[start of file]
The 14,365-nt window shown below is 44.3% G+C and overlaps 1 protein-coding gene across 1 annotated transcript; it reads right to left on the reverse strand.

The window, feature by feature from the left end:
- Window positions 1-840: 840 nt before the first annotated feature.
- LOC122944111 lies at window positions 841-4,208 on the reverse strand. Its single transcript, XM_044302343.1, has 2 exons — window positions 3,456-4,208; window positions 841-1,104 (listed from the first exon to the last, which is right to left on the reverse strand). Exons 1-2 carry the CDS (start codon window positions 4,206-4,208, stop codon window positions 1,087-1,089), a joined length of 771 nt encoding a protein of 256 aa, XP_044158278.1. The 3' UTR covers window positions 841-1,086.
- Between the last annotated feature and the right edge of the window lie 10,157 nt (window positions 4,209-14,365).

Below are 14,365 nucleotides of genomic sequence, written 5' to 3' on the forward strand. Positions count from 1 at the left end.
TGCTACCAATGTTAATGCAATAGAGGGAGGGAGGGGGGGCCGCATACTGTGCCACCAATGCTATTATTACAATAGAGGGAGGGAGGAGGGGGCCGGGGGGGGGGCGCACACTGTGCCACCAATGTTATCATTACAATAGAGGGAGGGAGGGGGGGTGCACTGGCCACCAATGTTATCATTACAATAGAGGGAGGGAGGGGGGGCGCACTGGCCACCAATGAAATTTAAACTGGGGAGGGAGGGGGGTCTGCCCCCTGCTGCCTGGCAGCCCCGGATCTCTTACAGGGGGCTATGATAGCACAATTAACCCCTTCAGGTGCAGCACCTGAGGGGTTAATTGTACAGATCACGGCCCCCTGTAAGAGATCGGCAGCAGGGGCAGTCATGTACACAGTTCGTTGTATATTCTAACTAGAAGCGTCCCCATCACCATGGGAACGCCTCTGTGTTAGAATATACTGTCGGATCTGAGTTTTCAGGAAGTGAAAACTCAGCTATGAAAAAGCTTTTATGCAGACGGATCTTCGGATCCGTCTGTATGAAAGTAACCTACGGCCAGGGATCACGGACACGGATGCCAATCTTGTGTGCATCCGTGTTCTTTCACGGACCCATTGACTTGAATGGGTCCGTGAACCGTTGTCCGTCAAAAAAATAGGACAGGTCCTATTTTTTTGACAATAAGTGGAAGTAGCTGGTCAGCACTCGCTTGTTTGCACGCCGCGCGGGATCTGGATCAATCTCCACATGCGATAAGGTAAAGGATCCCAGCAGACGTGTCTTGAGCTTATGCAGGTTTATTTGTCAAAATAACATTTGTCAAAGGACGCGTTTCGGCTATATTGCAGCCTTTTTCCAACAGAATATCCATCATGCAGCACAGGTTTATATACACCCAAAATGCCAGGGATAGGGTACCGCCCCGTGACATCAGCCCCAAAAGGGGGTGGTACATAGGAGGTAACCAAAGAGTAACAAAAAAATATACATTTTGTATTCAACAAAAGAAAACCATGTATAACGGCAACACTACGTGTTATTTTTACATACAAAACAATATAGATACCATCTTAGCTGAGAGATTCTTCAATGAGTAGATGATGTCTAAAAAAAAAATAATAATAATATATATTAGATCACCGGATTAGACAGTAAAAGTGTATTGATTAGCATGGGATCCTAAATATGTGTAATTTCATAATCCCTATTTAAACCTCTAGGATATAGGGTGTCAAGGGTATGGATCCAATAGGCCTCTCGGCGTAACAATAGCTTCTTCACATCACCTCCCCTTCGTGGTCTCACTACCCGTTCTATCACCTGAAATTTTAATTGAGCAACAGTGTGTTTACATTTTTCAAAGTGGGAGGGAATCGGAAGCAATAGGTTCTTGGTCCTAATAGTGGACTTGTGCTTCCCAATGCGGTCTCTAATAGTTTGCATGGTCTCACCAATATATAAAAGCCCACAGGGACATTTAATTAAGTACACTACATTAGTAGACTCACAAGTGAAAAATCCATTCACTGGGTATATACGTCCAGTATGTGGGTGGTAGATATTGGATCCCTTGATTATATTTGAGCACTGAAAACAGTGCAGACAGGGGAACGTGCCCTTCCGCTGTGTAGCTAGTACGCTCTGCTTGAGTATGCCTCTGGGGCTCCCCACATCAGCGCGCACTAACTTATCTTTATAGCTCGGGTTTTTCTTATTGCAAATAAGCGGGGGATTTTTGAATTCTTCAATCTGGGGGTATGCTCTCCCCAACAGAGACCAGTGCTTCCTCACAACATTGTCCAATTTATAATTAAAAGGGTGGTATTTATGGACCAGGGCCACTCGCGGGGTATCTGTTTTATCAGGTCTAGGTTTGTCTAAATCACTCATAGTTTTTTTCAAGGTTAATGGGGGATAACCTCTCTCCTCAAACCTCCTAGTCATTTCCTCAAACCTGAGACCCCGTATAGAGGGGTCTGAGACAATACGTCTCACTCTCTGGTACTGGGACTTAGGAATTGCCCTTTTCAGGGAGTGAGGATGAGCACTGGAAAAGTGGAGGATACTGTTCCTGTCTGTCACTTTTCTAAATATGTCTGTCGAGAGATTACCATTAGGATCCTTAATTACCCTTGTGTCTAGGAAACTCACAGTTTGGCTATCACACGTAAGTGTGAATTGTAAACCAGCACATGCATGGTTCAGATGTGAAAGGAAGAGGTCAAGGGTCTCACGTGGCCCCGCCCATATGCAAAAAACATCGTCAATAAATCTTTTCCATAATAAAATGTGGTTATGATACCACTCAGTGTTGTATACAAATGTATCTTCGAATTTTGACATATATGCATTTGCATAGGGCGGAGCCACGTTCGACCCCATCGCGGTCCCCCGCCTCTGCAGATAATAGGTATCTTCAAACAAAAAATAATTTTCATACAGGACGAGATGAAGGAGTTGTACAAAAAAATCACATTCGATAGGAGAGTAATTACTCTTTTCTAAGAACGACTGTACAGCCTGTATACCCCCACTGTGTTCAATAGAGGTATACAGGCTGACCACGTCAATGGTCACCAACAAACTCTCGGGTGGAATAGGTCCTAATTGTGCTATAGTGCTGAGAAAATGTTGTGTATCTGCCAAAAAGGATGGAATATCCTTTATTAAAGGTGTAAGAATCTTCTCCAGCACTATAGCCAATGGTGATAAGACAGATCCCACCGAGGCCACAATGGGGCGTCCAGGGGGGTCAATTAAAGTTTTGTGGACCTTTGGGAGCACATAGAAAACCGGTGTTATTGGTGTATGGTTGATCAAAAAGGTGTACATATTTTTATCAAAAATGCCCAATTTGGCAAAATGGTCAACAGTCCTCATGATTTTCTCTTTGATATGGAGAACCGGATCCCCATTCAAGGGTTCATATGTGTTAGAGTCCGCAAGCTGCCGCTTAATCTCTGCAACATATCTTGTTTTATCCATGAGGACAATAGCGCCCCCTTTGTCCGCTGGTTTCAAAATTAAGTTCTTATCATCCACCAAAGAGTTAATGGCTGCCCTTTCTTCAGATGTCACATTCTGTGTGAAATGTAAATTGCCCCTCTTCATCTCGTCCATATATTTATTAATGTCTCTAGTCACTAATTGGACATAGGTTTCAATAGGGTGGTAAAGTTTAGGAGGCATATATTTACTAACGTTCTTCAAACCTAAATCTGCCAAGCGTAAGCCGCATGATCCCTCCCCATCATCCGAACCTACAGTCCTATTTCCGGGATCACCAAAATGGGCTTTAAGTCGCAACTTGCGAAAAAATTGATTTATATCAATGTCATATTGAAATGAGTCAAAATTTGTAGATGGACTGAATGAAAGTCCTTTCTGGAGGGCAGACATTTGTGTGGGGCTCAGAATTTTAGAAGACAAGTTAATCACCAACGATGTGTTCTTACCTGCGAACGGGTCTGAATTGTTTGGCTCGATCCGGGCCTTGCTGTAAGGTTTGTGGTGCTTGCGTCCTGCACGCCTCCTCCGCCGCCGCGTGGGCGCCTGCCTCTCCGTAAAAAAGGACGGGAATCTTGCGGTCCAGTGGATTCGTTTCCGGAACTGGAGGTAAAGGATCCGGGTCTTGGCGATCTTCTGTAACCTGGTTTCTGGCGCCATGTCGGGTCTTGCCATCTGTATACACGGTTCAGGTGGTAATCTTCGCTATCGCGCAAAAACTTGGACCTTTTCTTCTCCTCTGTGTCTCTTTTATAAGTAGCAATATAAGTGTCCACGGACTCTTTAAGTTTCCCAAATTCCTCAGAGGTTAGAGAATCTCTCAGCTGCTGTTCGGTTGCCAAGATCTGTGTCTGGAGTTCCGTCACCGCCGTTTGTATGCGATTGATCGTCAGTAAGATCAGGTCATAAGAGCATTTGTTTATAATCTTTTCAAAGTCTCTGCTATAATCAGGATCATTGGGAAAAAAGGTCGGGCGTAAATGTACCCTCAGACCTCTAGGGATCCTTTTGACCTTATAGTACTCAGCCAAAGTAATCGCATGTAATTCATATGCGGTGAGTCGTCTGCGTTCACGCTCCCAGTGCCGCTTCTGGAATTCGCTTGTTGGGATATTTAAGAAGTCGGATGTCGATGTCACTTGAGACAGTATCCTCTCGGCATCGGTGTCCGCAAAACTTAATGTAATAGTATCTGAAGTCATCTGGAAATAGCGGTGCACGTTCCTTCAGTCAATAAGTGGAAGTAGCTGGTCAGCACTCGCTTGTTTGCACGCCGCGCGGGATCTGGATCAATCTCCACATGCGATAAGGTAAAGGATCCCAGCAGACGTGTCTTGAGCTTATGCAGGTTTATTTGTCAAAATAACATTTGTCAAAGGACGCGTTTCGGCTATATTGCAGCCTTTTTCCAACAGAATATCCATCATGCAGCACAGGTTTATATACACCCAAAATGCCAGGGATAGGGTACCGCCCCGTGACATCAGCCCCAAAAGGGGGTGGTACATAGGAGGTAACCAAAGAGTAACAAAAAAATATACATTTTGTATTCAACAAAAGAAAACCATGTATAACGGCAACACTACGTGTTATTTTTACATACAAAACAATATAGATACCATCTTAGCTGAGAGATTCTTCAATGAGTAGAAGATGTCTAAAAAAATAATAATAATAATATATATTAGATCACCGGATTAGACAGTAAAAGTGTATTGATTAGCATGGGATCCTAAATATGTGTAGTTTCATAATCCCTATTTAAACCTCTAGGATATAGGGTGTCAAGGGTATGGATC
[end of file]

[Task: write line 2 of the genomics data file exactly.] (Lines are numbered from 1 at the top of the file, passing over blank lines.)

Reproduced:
The window, feature by feature from the left end: